FLOPPY: Plugin for localStorage, sessionStorage, IndexedDB storage, List Creation/Manipulation, Iteration, and More! Now with even more video docs!

Ha - yep! I haven’t looked at the Bubble Security Checker thing just yet. What do you think about it, @bubble.trouble?

And wait a moment because I’ve got more. You know I can’t just push a release and not push an update immediately afterward…

:boom:BECAUSE I :heart: YOU :boom:: Hot on the heels of Floppy 1.9.0 comes version 1.9.1… And no, it’s not a bugfix release.

The long-term plan for Floppy has been to become a not just a solution for browser storage, but a place to share other interesting plugins, including ones that are somewhat experimental. So, 1.9.1 adds two element plugins that I hadn’t worked on in quite a while and never before made available to other users.

Longtime forum dwellers might remember a couple of mysterious videos that I posted long ago showing an animation plugin called REANIMATOR. A still-experimental, but usable and slightly cleaned-up version of REANIMATOR is included here as “Z: REANIMATOR”.

REANIMATOR also has a friend, “Inline SVG” that does what it says on the tin (it’s a visual element that you can put SVG code into). It’s available here as “Z: Inline SVG”.

The “Z: Series” plugins are works in progress. While I’ll try not to introduce breaking changes to them, there’s no guarantee that I won’t. But mostly, anything I introduce as a “Z” plugin is just something that will get built out over time.

Now, the docs for these are rather minimal at the moment and they will take a little video or two to explain (and show how you can use REANIMATOR and Inline SVG together), but well now you have it.


Another Little Update: Just published Floppy version 1.9.3 which adds yet another plugin (Floppy Rehydrator), which solves the problem described in this thread:

Basically you can send lists of texts that represent Bubble unique IDs to Floppy Rehydrator and it rehydrates them into the Things they represent.

I know this seems like a weird thing – like, where might those IDs come from? Well, it turns out that they might come as a list of UIDs passed via a URL parameter. Stupidly, Get Data from URL… seems not to be able to read lists of UIDs, even though “Send Data to page…” lets us send them. Bubble is so dumb sometimes. :man_shrugging:

But I suppose this also might be useful if you have some API that is sending you Bubble UIDs as text or something. Anyway, look at all the value you’re getting from your smart investment in Floppy!

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I am loving the Inline SVG feature!

As someone who works with Illustrator daily, this opens up many creative opportunities for me without having to worry about storage space!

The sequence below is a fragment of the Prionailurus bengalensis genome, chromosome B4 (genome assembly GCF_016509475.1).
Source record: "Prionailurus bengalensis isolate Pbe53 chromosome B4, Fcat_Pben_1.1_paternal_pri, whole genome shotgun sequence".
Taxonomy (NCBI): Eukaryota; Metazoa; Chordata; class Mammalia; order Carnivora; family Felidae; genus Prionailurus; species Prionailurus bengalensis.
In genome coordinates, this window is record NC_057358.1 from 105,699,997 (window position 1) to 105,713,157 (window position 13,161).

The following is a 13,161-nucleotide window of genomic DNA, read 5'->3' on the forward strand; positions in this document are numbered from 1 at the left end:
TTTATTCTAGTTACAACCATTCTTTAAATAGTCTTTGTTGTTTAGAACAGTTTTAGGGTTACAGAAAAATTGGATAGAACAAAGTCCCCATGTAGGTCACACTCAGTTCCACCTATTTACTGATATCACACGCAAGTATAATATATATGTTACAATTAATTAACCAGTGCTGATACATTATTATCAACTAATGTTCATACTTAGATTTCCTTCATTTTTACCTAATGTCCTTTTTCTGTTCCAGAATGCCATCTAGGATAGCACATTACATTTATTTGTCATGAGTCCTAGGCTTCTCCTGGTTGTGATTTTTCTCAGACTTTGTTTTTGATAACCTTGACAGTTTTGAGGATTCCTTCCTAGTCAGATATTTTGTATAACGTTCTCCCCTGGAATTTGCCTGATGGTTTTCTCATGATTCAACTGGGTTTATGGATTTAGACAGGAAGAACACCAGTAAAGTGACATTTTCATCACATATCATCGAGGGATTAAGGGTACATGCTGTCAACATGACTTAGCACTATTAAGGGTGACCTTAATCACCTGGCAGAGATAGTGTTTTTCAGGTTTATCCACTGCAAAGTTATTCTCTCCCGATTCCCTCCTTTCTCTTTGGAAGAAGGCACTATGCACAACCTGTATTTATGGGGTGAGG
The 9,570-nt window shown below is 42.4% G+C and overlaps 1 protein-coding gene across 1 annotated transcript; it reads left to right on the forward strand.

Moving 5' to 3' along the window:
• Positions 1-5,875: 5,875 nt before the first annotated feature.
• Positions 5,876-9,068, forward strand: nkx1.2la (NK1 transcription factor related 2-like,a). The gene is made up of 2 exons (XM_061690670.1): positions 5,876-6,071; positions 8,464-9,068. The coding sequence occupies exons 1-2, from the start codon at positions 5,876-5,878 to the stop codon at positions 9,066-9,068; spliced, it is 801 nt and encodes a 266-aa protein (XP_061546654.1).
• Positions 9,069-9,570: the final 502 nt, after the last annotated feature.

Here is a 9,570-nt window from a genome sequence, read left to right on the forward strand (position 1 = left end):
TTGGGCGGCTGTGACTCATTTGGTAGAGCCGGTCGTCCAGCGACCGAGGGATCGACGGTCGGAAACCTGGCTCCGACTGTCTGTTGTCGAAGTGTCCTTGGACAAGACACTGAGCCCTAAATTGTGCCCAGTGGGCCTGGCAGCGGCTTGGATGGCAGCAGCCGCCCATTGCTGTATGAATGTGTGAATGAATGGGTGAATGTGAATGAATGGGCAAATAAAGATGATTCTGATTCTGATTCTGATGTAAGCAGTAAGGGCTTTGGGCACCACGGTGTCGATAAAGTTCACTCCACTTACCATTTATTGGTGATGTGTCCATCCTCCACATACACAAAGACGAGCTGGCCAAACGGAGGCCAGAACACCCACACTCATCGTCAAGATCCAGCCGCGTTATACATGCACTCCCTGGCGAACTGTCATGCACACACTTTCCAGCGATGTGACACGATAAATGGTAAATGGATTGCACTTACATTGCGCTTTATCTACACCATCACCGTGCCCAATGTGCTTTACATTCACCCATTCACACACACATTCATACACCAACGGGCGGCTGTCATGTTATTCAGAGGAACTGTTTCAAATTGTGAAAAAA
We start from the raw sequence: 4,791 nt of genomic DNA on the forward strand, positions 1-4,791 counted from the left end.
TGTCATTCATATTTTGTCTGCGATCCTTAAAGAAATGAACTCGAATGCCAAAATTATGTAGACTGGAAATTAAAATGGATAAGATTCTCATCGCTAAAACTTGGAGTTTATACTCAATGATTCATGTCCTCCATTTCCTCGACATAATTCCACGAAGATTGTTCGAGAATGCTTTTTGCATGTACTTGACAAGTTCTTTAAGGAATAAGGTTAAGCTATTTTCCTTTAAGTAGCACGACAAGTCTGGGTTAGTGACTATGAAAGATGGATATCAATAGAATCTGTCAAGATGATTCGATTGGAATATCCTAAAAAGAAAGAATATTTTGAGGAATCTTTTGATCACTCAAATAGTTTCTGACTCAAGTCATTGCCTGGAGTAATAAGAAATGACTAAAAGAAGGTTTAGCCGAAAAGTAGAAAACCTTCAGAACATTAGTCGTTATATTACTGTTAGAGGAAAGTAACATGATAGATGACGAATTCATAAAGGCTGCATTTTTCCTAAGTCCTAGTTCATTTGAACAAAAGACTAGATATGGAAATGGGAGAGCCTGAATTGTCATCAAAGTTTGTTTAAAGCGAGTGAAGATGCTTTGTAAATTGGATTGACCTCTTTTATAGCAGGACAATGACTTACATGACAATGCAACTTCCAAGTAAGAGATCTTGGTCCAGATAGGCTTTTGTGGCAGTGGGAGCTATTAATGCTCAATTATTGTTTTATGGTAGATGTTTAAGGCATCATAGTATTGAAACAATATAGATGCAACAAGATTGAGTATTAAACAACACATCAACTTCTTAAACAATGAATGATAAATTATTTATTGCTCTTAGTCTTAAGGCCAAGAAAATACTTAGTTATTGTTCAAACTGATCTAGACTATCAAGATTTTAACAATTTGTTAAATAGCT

I tip my hat to you good sir. As always you are a legend.

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Did you manage to make it work? (I mean, it works, but thought it might need some more docs or guidance.) I don’t think it supports click actions yet (though I forget where I left that). But yes it works great with Illustrator SVG code and, when it doesn’t with certain SVG’s, this site:

Is an awesome help.

BTW, the element itself publishes path data that can be used with Reanimator (which is my very much in progress implementation of anime.js, which is a wonderful library, but has an interface that is very difficult to adapt in a meaningful way to Bubble programming) to do things like animate path drawing and morph between paths with the same number of points.

The interface for that is very obtuse at the moment and needs explanation.

Beyond that, Reanimator is sort of in a state where you can use it to design and execute animations, but where I really wanted to go with it was to design some actions that can be used to implement pre-designed animations, too. It has a lot of capabilities that are not fully or well exposed at the moment.

But I thought it was worth “resurrecting” to see what folks might make of it. (I hadn’t done anything with it since sometime in 2020, but with a couple of bug fixes and minifying the code to get all the console log statements out of it, I realized that it’s still sort of useful even in its current state.)

The in-line SVG element is much closer to a competed idea, though I’m not sure that it plays well with the new responsive engine (the canvas just does what it does). The “grid” feature is cool though and you can use that with Reanimator, too.

As you probably noticed, it also implements a library called Rough, which lets you give clean SVG outlines and fills a hand-drawn look, which is pretty fun if not super useful!